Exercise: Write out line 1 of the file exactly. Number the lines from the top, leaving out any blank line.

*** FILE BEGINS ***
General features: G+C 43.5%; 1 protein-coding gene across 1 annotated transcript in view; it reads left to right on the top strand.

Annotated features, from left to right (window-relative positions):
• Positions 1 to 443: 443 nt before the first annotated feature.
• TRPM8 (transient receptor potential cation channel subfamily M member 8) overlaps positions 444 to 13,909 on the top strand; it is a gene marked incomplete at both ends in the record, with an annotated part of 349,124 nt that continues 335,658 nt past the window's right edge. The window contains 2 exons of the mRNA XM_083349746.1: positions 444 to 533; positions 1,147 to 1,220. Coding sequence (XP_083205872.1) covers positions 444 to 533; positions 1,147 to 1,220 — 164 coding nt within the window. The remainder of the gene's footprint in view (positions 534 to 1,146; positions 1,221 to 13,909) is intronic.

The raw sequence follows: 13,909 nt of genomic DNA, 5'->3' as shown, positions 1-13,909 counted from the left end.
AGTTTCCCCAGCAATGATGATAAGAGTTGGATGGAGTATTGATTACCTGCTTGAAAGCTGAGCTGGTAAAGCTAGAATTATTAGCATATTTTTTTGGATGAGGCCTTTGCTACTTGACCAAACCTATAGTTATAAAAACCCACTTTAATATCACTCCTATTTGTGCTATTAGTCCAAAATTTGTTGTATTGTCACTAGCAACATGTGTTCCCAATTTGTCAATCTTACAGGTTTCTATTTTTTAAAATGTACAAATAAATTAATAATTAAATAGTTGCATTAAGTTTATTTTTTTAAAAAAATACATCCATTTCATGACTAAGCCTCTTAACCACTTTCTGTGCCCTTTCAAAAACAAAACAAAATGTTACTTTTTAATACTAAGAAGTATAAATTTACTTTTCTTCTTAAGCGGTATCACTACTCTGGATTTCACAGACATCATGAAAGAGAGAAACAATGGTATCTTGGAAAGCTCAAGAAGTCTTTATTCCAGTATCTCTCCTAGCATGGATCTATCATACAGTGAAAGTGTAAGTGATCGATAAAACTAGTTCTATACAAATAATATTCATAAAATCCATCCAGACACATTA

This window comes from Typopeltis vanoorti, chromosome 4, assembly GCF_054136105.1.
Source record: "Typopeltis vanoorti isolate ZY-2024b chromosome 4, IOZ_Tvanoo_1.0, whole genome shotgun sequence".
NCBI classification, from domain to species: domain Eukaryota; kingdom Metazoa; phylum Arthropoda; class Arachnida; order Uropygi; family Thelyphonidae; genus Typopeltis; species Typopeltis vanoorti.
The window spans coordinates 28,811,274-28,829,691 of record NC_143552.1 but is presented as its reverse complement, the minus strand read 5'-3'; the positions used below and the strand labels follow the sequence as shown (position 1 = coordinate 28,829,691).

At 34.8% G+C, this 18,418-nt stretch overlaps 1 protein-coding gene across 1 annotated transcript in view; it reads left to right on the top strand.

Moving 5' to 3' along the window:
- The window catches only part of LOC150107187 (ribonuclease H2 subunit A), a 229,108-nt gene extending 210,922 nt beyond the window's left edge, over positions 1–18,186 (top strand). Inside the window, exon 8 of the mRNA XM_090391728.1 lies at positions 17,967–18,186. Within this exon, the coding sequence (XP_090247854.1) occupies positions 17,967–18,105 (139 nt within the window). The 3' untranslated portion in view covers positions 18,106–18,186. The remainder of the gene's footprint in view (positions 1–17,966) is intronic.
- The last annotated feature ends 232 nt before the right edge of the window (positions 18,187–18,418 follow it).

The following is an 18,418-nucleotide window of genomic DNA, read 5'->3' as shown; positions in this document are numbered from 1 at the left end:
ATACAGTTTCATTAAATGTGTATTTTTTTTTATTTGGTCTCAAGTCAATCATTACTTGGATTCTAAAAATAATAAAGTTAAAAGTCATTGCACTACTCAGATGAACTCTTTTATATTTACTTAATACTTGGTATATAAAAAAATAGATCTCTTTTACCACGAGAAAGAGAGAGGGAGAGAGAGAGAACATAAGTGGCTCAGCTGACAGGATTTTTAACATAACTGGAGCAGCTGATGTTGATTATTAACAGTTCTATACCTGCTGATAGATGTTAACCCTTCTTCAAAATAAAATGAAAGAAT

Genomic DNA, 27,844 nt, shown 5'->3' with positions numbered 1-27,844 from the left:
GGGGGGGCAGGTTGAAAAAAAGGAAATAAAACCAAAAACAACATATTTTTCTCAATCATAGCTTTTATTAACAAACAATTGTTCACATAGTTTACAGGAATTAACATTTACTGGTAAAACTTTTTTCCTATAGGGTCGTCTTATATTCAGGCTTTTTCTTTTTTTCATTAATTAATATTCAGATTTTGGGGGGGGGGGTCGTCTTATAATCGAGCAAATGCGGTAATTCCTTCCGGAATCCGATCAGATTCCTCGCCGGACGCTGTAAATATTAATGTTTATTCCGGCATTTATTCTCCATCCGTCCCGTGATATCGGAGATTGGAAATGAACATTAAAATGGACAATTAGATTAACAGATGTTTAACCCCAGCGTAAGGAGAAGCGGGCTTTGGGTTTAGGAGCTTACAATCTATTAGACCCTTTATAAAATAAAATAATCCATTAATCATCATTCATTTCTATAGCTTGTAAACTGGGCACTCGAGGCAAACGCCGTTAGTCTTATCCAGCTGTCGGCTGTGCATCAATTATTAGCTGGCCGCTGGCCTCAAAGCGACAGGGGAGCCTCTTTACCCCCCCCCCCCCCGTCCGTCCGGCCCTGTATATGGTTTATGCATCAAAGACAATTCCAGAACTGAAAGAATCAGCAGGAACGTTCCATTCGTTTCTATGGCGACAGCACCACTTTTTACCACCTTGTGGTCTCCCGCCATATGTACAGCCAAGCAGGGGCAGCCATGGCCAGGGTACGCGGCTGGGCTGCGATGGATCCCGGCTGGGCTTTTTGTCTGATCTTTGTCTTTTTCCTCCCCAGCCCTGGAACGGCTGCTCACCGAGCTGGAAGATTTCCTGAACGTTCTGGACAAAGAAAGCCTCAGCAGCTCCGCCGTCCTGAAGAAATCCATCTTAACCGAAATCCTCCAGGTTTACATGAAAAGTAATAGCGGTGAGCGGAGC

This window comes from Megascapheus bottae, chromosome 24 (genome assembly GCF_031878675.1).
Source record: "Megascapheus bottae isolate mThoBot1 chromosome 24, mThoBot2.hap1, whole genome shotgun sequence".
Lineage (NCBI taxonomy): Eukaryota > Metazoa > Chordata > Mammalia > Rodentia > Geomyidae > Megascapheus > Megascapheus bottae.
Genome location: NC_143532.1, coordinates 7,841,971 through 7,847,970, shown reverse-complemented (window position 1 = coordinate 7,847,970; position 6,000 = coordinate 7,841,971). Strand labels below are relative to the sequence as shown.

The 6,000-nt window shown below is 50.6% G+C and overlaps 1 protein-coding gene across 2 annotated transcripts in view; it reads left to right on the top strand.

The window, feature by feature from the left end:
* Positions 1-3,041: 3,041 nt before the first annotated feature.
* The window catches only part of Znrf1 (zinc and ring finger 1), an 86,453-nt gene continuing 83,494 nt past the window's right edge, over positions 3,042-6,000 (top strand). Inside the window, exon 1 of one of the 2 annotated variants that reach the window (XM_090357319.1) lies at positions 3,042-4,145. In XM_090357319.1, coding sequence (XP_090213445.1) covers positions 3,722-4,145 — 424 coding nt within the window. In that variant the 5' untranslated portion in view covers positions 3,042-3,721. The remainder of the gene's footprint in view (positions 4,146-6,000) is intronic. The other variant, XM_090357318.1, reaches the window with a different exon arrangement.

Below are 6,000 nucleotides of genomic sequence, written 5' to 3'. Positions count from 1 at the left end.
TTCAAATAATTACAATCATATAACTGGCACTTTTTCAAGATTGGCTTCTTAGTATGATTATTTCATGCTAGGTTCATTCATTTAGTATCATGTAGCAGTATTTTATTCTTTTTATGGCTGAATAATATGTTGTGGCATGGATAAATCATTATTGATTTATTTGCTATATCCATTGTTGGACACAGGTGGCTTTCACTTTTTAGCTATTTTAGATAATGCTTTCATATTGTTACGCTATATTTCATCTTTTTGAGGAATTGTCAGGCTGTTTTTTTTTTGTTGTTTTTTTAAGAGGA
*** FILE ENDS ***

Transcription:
General features: G+C 43.5%; 1 protein-coding gene across 1 annotated transcript in view; it reads left to right on the top strand.